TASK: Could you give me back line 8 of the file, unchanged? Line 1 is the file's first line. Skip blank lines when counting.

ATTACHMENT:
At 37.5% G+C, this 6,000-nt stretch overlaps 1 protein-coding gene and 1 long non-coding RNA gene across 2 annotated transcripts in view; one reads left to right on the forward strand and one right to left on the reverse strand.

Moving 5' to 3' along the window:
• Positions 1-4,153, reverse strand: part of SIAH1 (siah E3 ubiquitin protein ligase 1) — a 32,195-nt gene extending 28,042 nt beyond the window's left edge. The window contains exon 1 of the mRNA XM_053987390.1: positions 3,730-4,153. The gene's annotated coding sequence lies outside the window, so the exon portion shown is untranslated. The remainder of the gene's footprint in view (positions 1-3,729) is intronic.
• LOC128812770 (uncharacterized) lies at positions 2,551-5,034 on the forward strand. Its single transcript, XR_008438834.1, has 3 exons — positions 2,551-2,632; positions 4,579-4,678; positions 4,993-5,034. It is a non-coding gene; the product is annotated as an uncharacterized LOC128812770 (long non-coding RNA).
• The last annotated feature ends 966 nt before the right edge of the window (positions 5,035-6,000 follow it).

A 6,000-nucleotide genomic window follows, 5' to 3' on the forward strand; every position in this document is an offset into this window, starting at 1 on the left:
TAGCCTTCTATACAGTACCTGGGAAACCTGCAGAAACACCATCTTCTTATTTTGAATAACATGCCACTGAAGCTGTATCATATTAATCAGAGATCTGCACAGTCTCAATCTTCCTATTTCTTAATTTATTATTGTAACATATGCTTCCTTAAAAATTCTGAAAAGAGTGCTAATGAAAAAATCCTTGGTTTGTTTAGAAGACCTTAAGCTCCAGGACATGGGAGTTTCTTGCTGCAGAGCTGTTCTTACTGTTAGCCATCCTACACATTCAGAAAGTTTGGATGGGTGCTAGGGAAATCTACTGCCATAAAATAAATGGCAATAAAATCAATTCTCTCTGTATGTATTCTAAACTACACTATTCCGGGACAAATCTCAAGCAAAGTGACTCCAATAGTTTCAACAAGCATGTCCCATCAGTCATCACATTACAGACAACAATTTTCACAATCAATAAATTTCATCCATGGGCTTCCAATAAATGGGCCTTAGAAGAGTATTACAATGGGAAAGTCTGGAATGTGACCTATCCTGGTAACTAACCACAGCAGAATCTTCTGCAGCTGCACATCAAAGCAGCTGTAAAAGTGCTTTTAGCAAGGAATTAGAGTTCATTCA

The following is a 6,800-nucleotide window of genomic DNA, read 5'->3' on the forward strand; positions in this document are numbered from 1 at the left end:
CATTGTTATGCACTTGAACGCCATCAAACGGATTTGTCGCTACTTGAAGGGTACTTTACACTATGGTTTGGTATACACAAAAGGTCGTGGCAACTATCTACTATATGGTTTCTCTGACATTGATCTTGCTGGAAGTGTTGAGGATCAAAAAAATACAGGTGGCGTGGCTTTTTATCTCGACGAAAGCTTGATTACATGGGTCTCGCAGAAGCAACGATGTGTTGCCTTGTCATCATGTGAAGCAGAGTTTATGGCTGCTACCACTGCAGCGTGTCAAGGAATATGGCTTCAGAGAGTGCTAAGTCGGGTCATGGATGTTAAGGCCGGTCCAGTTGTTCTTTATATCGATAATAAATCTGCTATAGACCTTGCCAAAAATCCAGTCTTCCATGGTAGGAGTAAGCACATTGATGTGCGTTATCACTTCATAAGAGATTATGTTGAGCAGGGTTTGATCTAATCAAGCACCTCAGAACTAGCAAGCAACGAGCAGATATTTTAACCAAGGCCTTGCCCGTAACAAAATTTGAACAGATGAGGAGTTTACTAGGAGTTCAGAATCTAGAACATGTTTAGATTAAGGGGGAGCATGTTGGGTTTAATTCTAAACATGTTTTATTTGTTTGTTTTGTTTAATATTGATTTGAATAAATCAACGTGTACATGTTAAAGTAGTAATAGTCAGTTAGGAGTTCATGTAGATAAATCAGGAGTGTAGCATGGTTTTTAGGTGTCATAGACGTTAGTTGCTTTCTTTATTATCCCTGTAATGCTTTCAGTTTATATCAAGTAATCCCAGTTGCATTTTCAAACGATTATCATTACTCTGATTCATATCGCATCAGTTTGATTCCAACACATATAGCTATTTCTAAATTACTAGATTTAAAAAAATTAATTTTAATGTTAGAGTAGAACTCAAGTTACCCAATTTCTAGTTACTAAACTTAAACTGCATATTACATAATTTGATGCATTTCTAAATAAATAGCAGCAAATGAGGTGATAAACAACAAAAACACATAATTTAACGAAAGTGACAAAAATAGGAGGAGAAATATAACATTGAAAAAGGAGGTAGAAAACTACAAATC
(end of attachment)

The following is a 6,800-nucleotide window of genomic DNA, read 5'->3' on the forward strand; positions in this document are numbered from 1 at the left end: